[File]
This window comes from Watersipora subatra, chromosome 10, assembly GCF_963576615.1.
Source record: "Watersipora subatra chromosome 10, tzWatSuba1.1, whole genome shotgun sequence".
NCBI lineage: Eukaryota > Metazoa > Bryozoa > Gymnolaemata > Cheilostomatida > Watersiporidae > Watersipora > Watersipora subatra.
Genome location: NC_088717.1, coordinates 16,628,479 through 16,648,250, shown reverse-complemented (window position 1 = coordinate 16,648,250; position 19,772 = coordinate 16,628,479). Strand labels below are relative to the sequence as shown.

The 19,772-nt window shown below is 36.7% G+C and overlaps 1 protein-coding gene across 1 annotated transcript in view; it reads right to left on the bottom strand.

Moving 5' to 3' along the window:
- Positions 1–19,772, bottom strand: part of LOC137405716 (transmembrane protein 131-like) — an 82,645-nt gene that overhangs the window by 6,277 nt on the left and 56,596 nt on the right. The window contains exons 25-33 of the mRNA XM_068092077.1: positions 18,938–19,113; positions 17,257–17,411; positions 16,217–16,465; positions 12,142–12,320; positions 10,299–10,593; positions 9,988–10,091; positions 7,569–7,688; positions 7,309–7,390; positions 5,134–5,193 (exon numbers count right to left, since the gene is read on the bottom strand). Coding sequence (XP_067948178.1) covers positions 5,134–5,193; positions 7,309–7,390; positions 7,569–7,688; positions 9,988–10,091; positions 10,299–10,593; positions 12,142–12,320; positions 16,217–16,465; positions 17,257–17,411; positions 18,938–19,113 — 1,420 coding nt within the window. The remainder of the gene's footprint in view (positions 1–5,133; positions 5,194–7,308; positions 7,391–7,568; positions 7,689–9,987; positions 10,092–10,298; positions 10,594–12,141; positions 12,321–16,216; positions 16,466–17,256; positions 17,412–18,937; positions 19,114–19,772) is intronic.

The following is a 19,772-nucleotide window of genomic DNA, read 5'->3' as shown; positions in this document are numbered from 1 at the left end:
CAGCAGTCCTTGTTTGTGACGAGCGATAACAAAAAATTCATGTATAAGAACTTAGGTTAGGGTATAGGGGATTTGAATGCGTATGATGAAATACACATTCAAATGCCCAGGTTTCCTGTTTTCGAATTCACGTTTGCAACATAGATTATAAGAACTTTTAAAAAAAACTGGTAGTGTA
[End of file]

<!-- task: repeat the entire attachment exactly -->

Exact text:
This window comes from Watersipora subatra, chromosome 10, assembly GCF_963576615.1.
Source record: "Watersipora subatra chromosome 10, tzWatSuba1.1, whole genome shotgun sequence".
NCBI lineage: Eukaryota > Metazoa > Bryozoa > Gymnolaemata > Cheilostomatida > Watersiporidae > Watersipora > Watersipora subatra.
Genome location: NC_088717.1, coordinates 16,628,479 through 16,648,250, shown reverse-complemented (window position 1 = coordinate 16,648,250; position 19,772 = coordinate 16,628,479). Strand labels below are relative to the sequence as shown.

The 19,772-nt window shown below is 36.7% G+C and overlaps 1 protein-coding gene across 1 annotated transcript in view; it reads right to left on the bottom strand.

Moving 5' to 3' along the window:
- Positions 1–19,772, bottom strand: part of LOC137405716 (transmembrane protein 131-like) — an 82,645-nt gene that overhangs the window by 6,277 nt on the left and 56,596 nt on the right. The window contains exons 25-33 of the mRNA XM_068092077.1: positions 18,938–19,113; positions 17,257–17,411; positions 16,217–16,465; positions 12,142–12,320; positions 10,299–10,593; positions 9,988–10,091; positions 7,569–7,688; positions 7,309–7,390; positions 5,134–5,193 (exon numbers count right to left, since the gene is read on the bottom strand). Coding sequence (XP_067948178.1) covers positions 5,134–5,193; positions 7,309–7,390; positions 7,569–7,688; positions 9,988–10,091; positions 10,299–10,593; positions 12,142–12,320; positions 16,217–16,465; positions 17,257–17,411; positions 18,938–19,113 — 1,420 coding nt within the window. The remainder of the gene's footprint in view (positions 1–5,133; positions 5,194–7,308; positions 7,391–7,568; positions 7,689–9,987; positions 10,092–10,298; positions 10,594–12,141; positions 12,321–16,216; positions 16,466–17,256; positions 17,412–18,937; positions 19,114–19,772) is intronic.

The following is a 19,772-nucleotide window of genomic DNA, read 5'->3' as shown; positions in this document are numbered from 1 at the left end:
CAGCAGTCCTTGTTTGTGACGAGCGATAACAAAAAATTCATGTATAAGAACTTAGGTTAGGGTATAGGGGATTTGAATGCGTATGATGAAATACACATTCAAATGCCCAGGTTTCCTGTTTTCGAATTCACGTTTGCAACATAGATTATAAGAACTTTTAAAAAAAACTGGTAGTGTA